theraineysisters knitting and so much more

April 29, 2007

From Sally — Inside of Widdicombe Fair

Filed under: Knitting Tips,Widdicombe Fair — Sally @ 5:55 pm

I won’t steal Susan’s clever “skirt lifting” title, but Lisa asked me to show the inside of Widdicombe Fair. She was also wondering about some of the floats, which she thought looked as if they could be quite long. As a quick refresher, here is what the blanket looks like. (I’ve now finished the third out of five horse repeats.)

Some of the floats are quite long for fair isle. I think the longest is 17 stitches, but there are numerous others in the 10-13 range. My rule of thumb is to do nothing for any float up to 8 stitches. Eight is my cut off. At that point, I will “catch” the other color at some convenient point. For example, if I have a 9-stitch float, I will:

1. Try to convince myself that I should stretch my 8-stitch rule to include 9. I’m never successful.

2. Knit 4 or 5 stitches, catch the unused color, knit the remaining stitches.

What I try to be careful of is where I catch it. I don’t want to “stack up” those catch points on top of one another. So, if in the row below I also had a long float, I try to make sure I catch the next float one or two stitches apart from the first. I also don’t want that caught color to ever peek through, so I try to not catch it right above a color change. I’m probably thinking too much, but that is my nature.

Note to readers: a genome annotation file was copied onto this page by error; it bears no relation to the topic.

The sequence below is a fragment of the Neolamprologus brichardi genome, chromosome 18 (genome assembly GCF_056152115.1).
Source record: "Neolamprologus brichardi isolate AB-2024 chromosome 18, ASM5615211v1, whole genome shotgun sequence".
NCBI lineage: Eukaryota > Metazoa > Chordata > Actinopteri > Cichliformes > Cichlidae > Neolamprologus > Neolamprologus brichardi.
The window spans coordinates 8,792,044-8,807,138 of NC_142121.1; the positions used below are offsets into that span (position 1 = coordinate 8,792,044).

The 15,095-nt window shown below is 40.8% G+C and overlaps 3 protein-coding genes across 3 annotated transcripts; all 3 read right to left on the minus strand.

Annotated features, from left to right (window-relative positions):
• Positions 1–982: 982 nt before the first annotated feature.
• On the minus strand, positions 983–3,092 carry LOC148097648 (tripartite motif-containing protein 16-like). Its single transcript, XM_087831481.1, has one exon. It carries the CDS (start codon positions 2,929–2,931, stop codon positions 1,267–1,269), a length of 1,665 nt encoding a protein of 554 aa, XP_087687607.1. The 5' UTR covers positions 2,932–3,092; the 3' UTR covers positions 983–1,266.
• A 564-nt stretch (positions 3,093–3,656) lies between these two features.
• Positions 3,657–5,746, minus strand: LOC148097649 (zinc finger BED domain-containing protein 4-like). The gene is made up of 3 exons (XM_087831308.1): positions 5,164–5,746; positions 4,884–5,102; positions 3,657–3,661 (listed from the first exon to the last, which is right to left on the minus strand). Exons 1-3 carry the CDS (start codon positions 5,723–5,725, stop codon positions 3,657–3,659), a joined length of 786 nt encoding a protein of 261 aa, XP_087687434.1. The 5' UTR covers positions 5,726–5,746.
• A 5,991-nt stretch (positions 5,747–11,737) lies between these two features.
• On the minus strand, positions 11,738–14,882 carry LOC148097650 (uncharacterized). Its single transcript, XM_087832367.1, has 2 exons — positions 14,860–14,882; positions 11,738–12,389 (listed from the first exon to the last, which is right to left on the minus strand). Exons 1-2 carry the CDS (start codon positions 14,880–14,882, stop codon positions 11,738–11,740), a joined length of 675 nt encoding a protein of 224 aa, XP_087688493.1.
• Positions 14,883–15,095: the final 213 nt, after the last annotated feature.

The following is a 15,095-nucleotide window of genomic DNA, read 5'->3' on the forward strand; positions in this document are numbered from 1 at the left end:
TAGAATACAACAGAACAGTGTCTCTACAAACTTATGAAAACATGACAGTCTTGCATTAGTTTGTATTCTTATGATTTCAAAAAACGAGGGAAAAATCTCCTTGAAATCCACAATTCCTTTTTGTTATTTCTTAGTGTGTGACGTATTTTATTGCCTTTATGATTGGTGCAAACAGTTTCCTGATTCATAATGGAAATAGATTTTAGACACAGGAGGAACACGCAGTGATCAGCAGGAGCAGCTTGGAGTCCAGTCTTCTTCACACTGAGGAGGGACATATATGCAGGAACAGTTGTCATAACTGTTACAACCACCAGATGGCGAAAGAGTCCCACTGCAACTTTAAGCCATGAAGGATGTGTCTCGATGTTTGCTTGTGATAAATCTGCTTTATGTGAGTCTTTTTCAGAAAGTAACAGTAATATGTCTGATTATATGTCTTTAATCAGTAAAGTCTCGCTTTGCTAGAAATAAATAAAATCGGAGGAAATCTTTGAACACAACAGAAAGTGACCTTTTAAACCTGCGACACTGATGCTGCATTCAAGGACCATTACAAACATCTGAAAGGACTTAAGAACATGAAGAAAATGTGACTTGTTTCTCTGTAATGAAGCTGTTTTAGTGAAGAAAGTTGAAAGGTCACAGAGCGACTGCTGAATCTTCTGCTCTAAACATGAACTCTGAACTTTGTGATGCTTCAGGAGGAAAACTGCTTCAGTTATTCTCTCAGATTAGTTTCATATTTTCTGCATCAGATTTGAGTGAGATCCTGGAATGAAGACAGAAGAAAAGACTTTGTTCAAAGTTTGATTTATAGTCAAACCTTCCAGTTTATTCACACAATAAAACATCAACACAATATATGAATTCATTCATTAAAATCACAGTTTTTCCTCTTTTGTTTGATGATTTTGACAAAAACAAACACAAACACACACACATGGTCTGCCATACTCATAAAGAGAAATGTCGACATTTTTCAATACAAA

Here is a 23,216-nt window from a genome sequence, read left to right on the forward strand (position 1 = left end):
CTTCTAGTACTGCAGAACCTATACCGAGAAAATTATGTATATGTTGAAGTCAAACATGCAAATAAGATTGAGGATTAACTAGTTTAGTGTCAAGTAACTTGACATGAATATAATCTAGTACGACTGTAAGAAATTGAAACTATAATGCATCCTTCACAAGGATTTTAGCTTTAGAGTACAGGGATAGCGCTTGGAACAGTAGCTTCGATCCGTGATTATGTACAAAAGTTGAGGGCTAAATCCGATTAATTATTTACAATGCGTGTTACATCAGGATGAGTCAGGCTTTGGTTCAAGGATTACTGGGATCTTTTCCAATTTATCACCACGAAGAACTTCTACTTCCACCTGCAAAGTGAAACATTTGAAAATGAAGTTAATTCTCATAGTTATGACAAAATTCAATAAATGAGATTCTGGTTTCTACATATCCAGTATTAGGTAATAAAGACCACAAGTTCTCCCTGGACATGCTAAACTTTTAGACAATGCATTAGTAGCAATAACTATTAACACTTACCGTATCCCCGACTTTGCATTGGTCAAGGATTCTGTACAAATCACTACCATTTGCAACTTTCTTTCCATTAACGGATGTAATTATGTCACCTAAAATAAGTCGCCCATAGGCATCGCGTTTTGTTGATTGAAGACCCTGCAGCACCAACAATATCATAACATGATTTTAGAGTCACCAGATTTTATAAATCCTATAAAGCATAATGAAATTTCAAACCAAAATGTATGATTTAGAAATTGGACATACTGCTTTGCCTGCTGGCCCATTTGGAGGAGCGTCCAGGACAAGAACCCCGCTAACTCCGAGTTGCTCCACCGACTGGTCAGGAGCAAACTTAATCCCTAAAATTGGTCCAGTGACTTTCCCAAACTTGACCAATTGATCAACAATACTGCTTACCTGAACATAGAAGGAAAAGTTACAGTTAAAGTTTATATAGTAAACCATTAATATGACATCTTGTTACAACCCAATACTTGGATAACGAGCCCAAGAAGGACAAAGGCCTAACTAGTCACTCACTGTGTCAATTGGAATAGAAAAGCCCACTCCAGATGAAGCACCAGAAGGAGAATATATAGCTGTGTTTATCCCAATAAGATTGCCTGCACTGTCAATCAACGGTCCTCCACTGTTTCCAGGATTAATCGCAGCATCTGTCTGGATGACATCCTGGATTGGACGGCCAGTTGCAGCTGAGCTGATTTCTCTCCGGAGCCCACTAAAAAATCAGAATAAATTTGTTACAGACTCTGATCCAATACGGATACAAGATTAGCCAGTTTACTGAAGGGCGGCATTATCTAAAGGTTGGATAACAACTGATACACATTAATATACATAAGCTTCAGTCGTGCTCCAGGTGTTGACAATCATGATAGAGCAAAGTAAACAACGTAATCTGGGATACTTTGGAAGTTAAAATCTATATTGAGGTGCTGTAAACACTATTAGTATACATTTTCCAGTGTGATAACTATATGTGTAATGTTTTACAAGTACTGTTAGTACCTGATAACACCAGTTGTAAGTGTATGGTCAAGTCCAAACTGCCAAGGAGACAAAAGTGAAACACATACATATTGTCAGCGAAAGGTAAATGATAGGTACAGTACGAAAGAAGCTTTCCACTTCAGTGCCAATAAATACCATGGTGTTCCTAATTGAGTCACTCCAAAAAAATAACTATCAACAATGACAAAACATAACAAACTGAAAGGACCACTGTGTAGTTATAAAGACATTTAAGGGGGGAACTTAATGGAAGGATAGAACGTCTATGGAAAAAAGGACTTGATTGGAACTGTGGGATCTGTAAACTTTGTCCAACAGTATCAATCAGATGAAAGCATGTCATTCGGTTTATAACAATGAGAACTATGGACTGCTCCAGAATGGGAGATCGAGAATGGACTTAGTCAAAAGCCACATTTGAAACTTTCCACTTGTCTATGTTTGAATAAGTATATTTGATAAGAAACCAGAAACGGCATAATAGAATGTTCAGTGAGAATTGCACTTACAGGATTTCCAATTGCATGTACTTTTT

If I have a really long float — such as the 17-stitch one in this blanket — I’ll catch the unused color twice.

Here is the inside of the blanket:

Someone asked about wedding shawls. I’ve been thinking a lot about that question, but I don’t have a great answer. I think it so depends upon what level of difficulty you would want to tackle and what shape shawl you want. For example, the Forest Path Stole that was published in Interweave Knits would make a beautiful wedding shawl if you wanted a rectangle. Heritage Knitting and Fiddlesticks both have some lovely patterns — but there are so many shawl patterns out there. I’m no expert.

What does everyone else think?

11 Comments »

  1. Widdicombe Fair continues to be as beautiful as ever. Your progress is amazing. As for the wedding shawl question, I think it really all depends on what you consider to be a wedding shawl. If you are thinking of ring shawl sort of thing, then what fits through a wedding ring is not necessarily the definition of that (many a knitter has produced a Birch that fits through the smallest of rings). If you are thinking more along the lines of a beautiful shawl to brave the chills then that’s an entirely different matter. Consider the intended bride – is she traditional or modern? Is the shape to be triangular or rectangular? Consider visiting pink lemon twist and having a look at her rectangular shawls. All are beautiful. The Hanem

    Comment by Gale — April 29, 2007 @ 6:13 pm

  2. Sally- So, do you line the blanket? After it’s washed, you maybe don’t need to.
    My rule of thumb is catch a float for every inch- in my Fair Isles, I always have a built-in
    rule, as many are 8 to the inch. I favor the OXO and geometrical patterns.

    Sharon Miller’s site http://www.heirloomknitting.com is wonderful for fine shawls, but I suppose any
    lace pattern you like can be a wedding shawl if done fine enough.